Beta: The wonderful starxd_sparrow and hence_the_name. Thank you so much!
Rating: PG for angst
Disclaimer: I own nothing related to Doctor Who or Torchwood. What a pity!
Characters: Tenth Doctor and Jack Harkness with discussions of the Torchwood team
Spoilers: The second season of Torchwood, especially Exit Wounds
Summary: Jack has difficulty coping following a great loss. This story is loosely based on the five stages of grief.
A/N This was written for the comfort challenge on tw_dw_slashfest.
Jack leaned against the metal railing, his eyes fixed on the churning sea below. The lulling waves matched the color of the gray sky as the setting sun fell behind the horizon. Gwen and Ianto had returned to work yesterday, and thankfully it had been quiet. There had been little interaction save a few awkward hugs and inane questions about paperwork. They all seemed to be going through the motions and attempting to find their way without their two colleagues.
Jack had figured the Doctor would’ve returned the night after their shared meal, but leave it to his friend to keep him guessing. Jack knew he couldn’t be mad at him, couldn’t blame him for not returning so soon. It wasn’t like the Doctor owed him anything, and to be perfectly honest, Jack knew he hadn’t exactly been good company during the Doctor’s last few visits.
After several weeks of feeling like he was barely hanging on to an emotional rollercoaster, Jack found himself drained and left feeling numb. He knew a barrage of emotions were simmering beneath the surface, but energy and the ability to express them evaded him.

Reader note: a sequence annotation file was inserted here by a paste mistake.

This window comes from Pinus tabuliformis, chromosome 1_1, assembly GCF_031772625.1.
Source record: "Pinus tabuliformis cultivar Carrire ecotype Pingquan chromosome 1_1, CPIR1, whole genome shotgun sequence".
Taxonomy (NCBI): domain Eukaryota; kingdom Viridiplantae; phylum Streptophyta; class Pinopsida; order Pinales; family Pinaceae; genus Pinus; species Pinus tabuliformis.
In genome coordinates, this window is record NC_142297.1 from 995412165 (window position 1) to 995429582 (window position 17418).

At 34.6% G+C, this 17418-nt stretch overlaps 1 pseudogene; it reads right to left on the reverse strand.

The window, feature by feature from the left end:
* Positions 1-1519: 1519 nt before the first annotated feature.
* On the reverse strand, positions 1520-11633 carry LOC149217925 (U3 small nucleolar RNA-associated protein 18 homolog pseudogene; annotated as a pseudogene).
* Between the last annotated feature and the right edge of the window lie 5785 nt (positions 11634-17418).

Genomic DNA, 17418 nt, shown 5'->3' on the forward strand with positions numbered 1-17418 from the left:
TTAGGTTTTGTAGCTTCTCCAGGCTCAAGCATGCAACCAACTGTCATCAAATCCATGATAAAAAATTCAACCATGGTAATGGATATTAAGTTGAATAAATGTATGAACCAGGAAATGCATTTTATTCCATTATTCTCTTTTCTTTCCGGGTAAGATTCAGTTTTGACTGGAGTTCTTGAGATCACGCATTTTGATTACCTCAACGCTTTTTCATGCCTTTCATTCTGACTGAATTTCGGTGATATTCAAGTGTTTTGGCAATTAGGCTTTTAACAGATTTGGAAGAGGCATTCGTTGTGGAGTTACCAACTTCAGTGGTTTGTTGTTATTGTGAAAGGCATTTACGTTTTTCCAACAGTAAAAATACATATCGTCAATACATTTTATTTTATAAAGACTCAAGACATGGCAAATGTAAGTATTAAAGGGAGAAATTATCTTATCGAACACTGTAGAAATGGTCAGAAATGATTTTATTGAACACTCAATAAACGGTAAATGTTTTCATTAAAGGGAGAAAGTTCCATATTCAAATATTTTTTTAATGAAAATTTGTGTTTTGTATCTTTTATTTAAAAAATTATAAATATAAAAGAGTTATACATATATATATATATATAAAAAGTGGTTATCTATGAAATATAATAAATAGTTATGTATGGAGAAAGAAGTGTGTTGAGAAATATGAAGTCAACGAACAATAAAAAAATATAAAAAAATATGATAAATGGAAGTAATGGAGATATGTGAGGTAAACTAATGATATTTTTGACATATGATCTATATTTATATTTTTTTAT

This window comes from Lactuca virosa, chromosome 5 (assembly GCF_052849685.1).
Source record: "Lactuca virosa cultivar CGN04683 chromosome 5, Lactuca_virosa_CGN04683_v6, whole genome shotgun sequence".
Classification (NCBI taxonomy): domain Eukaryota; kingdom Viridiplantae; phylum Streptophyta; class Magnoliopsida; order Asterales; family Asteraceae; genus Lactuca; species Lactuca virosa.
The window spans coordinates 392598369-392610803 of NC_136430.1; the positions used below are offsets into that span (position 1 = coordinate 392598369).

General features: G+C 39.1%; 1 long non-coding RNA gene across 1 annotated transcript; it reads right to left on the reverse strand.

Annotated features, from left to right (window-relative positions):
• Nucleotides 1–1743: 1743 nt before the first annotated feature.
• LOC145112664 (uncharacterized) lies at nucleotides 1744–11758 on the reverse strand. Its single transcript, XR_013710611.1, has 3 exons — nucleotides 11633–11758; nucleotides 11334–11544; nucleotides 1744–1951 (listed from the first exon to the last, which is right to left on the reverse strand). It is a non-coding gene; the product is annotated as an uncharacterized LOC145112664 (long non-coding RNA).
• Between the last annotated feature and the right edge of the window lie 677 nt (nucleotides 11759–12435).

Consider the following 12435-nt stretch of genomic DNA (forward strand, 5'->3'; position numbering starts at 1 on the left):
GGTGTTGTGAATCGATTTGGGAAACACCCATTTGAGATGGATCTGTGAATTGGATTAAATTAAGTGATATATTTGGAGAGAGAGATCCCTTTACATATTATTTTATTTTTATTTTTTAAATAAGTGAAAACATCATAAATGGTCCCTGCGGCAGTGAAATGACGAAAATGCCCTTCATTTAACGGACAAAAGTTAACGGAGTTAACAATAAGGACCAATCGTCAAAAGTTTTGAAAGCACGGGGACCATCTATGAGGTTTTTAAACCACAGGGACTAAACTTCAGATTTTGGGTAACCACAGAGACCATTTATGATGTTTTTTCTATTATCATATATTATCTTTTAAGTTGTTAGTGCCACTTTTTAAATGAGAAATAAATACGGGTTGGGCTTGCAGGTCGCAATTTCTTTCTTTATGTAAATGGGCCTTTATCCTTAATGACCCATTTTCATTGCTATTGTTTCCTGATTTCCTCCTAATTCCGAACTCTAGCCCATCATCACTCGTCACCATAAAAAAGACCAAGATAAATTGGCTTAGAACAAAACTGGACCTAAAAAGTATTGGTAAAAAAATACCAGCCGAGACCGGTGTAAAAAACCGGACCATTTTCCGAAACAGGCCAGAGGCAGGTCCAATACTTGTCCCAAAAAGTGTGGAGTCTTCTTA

Out of the corner of his eye he saw folded hands hanging over the railing that led to arms covered in a familiar brown coat. Jack had wanted to see the Doctor, needed his soothing presence, but now that he was here, Jack had nothing to say. They stood in silence for several moments.
“Huh?” Jack asked, glancing upwards and wincing when several large droplets landed close to his eyes.
“The product of the condensation of atmospheric water vapor.” The Doctor stepped away from the railing and held his hand out, watching as several droplets splashed on his palm. “Also known as rain.”
“Obviously,” the Doctor replied, grabbing Jack’s hand and pulling him along. Jack thought it would be weird to hold the Doctor’s hand, but the gesture was strangely comforting. If anything, it prompted his feet to move when his mind refused to cooperate.
Jack didn’t register that the Doctor somehow knew about the secret entrance to the Hub. He didn’t feel the Doctor pulling him out of his soaking wet coat nor did he feel the warm towel being wrapped around his body in attempt to sop up the excess water.
The Doctor pushed Jack into a chair and returned minutes later with a steaming cup of coffee. Jack hadn’t moved.